Mr. McCarthy, the lawyer, said, "Kind of Crusade-like, isn't it?"
On Tuesday morning, the group was joined by their pastor, the Rev. Edward C. Hathaway, who has been in the parish for three years. His father was a Navy pilot and his two older brothers went to the Air Force Academy, he said, "So maybe I'm more trusting" when the commander in chief says war is necessary.
He asked questions and floated the notion that war could be seen not as a pre-emptive strike, but a continuation of the Persian Gulf war, which was never completed because Saddam Hussein failed to disarm.
He told the group that the pope is not a pacifist, but said he was not surprised at the pontiff's interventions to prevent war.
"You're never going to hear the Holy Father say, go to war. You can wait forever to hear that," Father Hathaway said.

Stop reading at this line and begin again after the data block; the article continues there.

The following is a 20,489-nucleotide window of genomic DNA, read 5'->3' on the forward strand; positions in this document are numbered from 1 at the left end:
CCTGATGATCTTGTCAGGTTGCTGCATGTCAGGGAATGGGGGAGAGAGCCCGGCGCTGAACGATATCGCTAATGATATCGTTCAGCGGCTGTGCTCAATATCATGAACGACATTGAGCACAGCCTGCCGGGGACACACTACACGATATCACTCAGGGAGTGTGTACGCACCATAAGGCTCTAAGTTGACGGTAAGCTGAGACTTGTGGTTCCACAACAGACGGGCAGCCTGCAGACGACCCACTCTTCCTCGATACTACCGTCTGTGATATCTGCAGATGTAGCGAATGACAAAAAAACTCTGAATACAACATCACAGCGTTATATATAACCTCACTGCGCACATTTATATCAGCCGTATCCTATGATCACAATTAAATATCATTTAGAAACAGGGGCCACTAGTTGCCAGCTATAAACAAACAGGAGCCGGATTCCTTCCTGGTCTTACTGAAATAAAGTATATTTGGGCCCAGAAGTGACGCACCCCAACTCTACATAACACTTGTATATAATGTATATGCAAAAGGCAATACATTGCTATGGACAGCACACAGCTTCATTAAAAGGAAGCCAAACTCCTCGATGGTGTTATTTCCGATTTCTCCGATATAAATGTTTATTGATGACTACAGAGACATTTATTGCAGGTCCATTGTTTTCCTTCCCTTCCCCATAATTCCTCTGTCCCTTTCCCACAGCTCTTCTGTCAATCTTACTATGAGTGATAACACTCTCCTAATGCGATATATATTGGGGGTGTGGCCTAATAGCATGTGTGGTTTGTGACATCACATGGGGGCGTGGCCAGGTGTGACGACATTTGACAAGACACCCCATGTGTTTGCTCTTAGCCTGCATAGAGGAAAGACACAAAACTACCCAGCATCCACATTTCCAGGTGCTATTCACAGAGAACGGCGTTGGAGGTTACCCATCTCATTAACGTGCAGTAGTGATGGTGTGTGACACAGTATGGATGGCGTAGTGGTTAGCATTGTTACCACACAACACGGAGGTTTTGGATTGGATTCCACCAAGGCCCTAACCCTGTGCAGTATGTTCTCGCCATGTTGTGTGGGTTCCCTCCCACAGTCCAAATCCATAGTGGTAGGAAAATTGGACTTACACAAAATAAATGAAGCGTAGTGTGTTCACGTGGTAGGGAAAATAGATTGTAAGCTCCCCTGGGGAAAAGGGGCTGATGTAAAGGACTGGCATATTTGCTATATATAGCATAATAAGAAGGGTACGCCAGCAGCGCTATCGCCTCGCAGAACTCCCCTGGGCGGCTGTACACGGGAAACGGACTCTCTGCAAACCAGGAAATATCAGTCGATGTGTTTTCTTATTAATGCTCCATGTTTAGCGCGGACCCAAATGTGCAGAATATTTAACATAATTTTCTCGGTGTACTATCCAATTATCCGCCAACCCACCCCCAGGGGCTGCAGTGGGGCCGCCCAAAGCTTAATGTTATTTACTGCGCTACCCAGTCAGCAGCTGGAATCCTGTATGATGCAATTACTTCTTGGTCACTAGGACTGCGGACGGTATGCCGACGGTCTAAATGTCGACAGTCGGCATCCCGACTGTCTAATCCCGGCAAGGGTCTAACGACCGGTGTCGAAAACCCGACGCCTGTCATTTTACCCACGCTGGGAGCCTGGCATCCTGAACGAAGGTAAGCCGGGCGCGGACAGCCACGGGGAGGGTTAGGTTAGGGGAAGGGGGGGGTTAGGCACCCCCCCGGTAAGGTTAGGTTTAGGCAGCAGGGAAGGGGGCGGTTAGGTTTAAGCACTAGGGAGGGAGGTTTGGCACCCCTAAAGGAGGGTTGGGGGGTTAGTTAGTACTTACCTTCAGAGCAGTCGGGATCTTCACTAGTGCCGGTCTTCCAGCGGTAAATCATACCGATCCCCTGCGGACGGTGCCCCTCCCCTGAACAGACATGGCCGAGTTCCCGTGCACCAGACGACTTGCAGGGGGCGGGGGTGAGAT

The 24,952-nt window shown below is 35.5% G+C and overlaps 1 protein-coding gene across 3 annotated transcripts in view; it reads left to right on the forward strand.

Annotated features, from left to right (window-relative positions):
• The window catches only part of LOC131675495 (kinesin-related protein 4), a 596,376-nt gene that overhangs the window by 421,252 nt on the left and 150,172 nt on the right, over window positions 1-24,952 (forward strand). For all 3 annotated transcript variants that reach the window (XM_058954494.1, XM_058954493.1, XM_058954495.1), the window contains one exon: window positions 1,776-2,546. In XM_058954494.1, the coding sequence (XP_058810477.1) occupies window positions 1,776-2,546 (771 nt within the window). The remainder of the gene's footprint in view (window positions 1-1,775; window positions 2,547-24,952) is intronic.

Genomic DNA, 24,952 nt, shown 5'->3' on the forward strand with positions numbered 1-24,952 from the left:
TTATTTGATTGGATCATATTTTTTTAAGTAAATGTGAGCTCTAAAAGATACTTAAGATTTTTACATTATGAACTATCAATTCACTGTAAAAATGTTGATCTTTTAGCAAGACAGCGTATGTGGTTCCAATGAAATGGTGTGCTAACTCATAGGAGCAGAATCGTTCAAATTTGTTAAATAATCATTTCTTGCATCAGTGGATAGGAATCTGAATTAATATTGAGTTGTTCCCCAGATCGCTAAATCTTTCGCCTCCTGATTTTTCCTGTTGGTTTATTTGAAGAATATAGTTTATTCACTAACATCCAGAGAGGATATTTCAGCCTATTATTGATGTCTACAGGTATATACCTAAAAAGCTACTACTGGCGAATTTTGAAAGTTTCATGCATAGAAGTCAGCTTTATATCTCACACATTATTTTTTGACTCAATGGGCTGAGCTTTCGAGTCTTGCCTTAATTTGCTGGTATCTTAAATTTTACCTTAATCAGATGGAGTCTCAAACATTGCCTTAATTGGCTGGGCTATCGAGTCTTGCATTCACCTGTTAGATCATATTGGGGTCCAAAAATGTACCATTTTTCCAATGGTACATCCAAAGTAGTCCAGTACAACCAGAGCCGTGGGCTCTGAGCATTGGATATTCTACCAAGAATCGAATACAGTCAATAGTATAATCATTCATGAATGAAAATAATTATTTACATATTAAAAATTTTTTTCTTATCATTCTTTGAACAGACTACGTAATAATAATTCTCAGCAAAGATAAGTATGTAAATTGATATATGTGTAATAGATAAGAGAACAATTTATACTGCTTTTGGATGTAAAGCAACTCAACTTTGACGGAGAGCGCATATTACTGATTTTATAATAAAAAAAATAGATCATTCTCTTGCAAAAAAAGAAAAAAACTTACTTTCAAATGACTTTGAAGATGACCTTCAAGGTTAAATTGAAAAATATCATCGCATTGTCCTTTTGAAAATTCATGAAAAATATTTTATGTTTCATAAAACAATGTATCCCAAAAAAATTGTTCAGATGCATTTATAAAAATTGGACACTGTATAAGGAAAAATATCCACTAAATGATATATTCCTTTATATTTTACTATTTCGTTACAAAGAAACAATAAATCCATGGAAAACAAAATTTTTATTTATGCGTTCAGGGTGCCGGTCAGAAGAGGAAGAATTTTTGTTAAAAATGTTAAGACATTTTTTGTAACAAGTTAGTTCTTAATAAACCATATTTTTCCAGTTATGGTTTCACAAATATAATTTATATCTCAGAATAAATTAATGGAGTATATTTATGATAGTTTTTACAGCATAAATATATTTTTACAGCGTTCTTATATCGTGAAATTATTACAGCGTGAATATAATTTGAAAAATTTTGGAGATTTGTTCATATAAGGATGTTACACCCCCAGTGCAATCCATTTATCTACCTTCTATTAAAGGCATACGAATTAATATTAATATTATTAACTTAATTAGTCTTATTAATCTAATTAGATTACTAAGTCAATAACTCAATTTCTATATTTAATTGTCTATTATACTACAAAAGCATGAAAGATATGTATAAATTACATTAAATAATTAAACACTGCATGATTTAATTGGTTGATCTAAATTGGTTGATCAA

At that, Bill, 37, a government relations specialist who would not give his surname for fear of his employer's disapproval, said, "I expect the Holy Father to pray for peace, and the U.S. Marines to bring it about."
Last Sunday, the homily at St. John's was delivered by the Rev. Cosmas R. K'Otienoh, a Kenyan priest serving as a pastor in residence. He lost friends in the bombing of the United States embassy in Nairobi and moved to the Washington area only to experience the terror of Sept. 11 from a Metro train.
However, he gently suggested that although the American goal of ridding the world of a tyrant is noble, it may not justify the risk of harming Iraqi civilians, of whom "50 percent are 15 years and younger."
Afterward, Father K'Otienoh said, about half the parishioners who responded thanked him, but the other half said he was misguided.
He said in an interview that he understood the mixed reception.
"On the one hand they take the teachings of the Holy Father very seriously, and on the other hand, there is this actual threat, particularly after Sept. 11, that has put people on edge, and I can understand those fears," Father K'Otienoh said. "It's a tall order for many Catholics to say, let's listen to the Holy Father."
The New York Times
March 6, 2003
By LAURIE GOODSTEIN